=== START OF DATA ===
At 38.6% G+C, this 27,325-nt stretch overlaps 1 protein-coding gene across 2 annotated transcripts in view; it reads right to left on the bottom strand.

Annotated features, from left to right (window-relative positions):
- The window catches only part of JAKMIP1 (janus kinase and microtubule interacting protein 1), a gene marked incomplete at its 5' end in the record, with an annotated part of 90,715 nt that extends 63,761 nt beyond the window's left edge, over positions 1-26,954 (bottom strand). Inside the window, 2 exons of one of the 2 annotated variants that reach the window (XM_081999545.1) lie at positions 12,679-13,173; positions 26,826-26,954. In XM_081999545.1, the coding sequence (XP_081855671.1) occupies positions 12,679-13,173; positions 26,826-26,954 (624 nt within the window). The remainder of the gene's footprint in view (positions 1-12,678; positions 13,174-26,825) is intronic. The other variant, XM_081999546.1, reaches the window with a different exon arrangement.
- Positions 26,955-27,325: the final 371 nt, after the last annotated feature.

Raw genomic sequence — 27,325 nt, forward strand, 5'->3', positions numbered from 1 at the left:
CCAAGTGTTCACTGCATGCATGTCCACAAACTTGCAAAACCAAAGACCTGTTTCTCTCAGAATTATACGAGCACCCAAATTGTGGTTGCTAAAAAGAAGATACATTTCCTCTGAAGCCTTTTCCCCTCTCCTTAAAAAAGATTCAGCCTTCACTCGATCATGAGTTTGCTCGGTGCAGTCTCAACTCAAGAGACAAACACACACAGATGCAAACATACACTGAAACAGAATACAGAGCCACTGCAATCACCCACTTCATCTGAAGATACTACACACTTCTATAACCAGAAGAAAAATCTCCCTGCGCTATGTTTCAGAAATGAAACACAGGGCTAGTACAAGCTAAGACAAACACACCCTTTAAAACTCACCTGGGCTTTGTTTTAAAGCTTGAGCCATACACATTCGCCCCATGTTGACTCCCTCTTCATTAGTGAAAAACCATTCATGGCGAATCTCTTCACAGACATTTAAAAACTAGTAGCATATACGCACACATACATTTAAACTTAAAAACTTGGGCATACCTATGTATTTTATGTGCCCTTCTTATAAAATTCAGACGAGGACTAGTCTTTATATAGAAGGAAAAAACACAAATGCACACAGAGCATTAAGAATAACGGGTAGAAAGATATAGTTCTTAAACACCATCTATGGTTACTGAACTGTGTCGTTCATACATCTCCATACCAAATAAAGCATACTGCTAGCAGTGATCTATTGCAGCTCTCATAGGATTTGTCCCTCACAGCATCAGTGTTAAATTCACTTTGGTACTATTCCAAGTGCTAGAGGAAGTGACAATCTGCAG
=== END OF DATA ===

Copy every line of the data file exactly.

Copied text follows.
At 38.6% G+C, this 27,325-nt stretch overlaps 1 protein-coding gene across 2 annotated transcripts in view; it reads right to left on the bottom strand.

Annotated features, from left to right (window-relative positions):
- The window catches only part of JAKMIP1 (janus kinase and microtubule interacting protein 1), a gene marked incomplete at its 5' end in the record, with an annotated part of 90,715 nt that extends 63,761 nt beyond the window's left edge, over positions 1-26,954 (bottom strand). Inside the window, 2 exons of one of the 2 annotated variants that reach the window (XM_081999545.1) lie at positions 12,679-13,173; positions 26,826-26,954. In XM_081999545.1, the coding sequence (XP_081855671.1) occupies positions 12,679-13,173; positions 26,826-26,954 (624 nt within the window). The remainder of the gene's footprint in view (positions 1-12,678; positions 13,174-26,825) is intronic. The other variant, XM_081999546.1, reaches the window with a different exon arrangement.
- Positions 26,955-27,325: the final 371 nt, after the last annotated feature.

Raw genomic sequence — 27,325 nt, forward strand, 5'->3', positions numbered from 1 at the left:
CCAAGTGTTCACTGCATGCATGTCCACAAACTTGCAAAACCAAAGACCTGTTTCTCTCAGAATTATACGAGCACCCAAATTGTGGTTGCTAAAAAGAAGATACATTTCCTCTGAAGCCTTTTCCCCTCTCCTTAAAAAAGATTCAGCCTTCACTCGATCATGAGTTTGCTCGGTGCAGTCTCAACTCAAGAGACAAACACACACAGATGCAAACATACACTGAAACAGAATACAGAGCCACTGCAATCACCCACTTCATCTGAAGATACTACACACTTCTATAACCAGAAGAAAAATCTCCCTGCGCTATGTTTCAGAAATGAAACACAGGGCTAGTACAAGCTAAGACAAACACACCCTTTAAAACTCACCTGGGCTTTGTTTTAAAGCTTGAGCCATACACATTCGCCCCATGTTGACTCCCTCTTCATTAGTGAAAAACCATTCATGGCGAATCTCTTCACAGACATTTAAAAACTAGTAGCATATACGCACACATACATTTAAACTTAAAAACTTGGGCATACCTATGTATTTTATGTGCCCTTCTTATAAAATTCAGACGAGGACTAGTCTTTATATAGAAGGAAAAAACACAAATGCACACAGAGCATTAAGAATAACGGGTAGAAAGATATAGTTCTTAAACACCATCTATGGTTACTGAACTGTGTCGTTCATACATCTCCATACCAAATAAAGCATACTGCTAGCAGTGATCTATTGCAGCTCTCATAGGATTTGTCCCTCACAGCATCAGTGTTAAATTCACTTTGGTACTATTCCAAGTGCTAGAGGAAGTGACAATCTGCAG